Better Annual Performance Goal Planning
By Joe Wynne
via ProjectManagement.com 01/31/2013
Plan to make this year a decisive year in your professional development. How? By harnessing the edge that your project management skills give you to create a powerful career-boosting annual development plan. What? You're not sure how to do this? Your previous annual development/performance plans have just included training and completing routine work? It appears, then, you have been missing out on some big benefits available through those project management skills you worked so hard to achieve.
The annual performance plan can be frustrating, and can even appear to be a waste of time. Using this new tactic, though, may help energize you to make this year different. Think about these questions:
- What are obstacles to getting project work done in your organization or department?
- What is needed in your workplace to improve productivity or efficiency?
- What improvements are needed most in your department?
- What improvements can be made to improve the project management process to bring big savings in cost or productivity?
Keep a list of what you come up with.
Selecting the Best Ideas
Now that you have some listed departmental/organizational performance gaps...
- Note the ones with the most value to the organization/department; these are the ones that will add the most value if resolved or partially resolved.
- Determine which of these can be completed (at least in major part) this year. Consider these the "low hanging fruit". This is your short list that you choose from to add to your other personal annual development goals.
- Describe these work items in observable/achievable terms. Make it clear that they will be projects, even if small ones.
- Make your final selections based on what you can actually complete during the evaluation period. Include these in your performance plan.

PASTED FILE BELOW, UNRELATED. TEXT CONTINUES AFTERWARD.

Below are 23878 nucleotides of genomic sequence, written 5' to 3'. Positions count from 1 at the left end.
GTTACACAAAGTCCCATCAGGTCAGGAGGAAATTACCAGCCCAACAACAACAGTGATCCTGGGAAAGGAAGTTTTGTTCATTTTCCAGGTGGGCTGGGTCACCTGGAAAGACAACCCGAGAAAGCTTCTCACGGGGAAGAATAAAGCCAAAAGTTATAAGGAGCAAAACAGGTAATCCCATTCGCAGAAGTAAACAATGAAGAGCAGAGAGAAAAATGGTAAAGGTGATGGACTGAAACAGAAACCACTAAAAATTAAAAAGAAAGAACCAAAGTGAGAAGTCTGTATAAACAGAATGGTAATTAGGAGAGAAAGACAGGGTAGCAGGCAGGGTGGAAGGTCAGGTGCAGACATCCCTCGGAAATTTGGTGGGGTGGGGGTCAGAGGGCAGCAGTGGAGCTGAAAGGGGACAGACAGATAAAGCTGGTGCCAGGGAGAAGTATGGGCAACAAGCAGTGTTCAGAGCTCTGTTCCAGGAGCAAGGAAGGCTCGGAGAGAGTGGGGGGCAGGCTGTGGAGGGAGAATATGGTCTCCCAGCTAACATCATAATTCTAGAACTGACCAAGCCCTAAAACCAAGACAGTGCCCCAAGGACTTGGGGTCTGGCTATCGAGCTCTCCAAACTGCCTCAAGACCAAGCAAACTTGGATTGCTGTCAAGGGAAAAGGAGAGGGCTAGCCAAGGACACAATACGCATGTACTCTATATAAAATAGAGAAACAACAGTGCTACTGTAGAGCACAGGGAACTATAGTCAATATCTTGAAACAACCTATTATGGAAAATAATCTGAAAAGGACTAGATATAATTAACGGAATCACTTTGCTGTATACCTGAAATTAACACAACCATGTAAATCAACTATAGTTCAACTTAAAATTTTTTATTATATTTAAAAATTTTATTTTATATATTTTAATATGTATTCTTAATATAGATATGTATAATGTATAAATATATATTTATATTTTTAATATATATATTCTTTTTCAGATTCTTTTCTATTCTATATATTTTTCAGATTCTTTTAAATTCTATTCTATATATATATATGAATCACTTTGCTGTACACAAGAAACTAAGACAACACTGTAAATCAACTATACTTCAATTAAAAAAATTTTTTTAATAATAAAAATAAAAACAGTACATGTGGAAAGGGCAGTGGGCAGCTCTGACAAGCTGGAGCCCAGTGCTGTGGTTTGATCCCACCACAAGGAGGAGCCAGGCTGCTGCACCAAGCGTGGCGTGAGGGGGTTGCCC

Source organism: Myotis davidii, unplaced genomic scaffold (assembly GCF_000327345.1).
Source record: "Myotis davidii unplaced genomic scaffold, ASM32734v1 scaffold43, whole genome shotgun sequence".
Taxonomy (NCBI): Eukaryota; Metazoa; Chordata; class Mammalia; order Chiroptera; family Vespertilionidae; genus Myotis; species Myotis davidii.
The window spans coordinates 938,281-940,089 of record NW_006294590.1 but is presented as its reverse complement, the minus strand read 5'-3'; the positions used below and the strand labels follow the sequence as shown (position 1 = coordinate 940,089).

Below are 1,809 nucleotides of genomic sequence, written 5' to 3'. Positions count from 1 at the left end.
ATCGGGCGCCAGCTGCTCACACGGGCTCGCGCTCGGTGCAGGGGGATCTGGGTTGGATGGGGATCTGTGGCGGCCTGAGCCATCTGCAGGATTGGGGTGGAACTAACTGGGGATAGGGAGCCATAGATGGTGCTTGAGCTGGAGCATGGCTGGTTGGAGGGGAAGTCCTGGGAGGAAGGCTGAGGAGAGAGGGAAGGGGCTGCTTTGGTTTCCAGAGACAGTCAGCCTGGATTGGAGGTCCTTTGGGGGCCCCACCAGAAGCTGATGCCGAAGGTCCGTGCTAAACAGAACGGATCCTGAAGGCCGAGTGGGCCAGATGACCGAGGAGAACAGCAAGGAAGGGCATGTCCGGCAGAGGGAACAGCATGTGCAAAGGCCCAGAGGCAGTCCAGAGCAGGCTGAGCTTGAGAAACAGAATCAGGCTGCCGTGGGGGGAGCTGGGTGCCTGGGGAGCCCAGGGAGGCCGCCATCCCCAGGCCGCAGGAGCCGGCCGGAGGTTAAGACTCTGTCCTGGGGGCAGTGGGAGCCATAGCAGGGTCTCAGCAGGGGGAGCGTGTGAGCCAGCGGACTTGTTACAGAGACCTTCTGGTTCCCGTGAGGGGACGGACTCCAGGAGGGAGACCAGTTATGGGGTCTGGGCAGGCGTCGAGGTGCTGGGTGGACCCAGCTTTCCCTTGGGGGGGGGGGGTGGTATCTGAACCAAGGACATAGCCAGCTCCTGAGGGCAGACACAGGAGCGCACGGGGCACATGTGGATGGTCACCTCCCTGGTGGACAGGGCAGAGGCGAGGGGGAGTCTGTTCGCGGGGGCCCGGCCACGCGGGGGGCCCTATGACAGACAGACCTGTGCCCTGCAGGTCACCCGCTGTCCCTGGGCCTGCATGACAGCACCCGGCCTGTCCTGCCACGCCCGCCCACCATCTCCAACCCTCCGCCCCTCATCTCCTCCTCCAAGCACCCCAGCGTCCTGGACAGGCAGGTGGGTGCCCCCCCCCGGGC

Just in case using your project management expertise in this way is not obvious in your situation, here are some examples to help you identify opportunities:
- Create a team (or become actively involved in an existing team) to upgrade the project management process for your organization. Make an improvement that has a demonstrable change. You benefit by learning new techniques; your organization gets a better process for all projects.
- Use a project management community of practice to revise standards for business requirements to solve the problem of excessive change controls. You benefit by learning more details about business requirements and the business; your organization benefits by getting better quality requirements documentation.
- Complete this year's XYZ project using social media in a targeted way to improve stakeholder communication. You benefit by leveraging technology in a more sophisticated way in this project and in the future; your organization benefits by your documented learnings and best practices.
- Assist the Release Management team to upgrade the process of preparing for releases. You benefit by learning more about the many problems faced by those readying a release for production; your organization benefits by your more repeatable and consistent process.
How Your Abilities Help
Your project management capabilities enable you to take on more organizationally relevant goals in your annual performance planning. You have the ability to work with stakeholders. You are able to initiate and execute projects. You have the ability to manage a workforce of resources that may only work part time for your project.
Sure, you may need some standard training to get these special projects done, but just add that to your annual development plan and complete it before you need it. There is no better way to learn new skills than to use them on the job--and if you frame these goals as projects, you can get additional project management experience by leading these improvements. Finally, be sure to obtain recognition from the wider organization of your successes to maximize the career-boosting effect.
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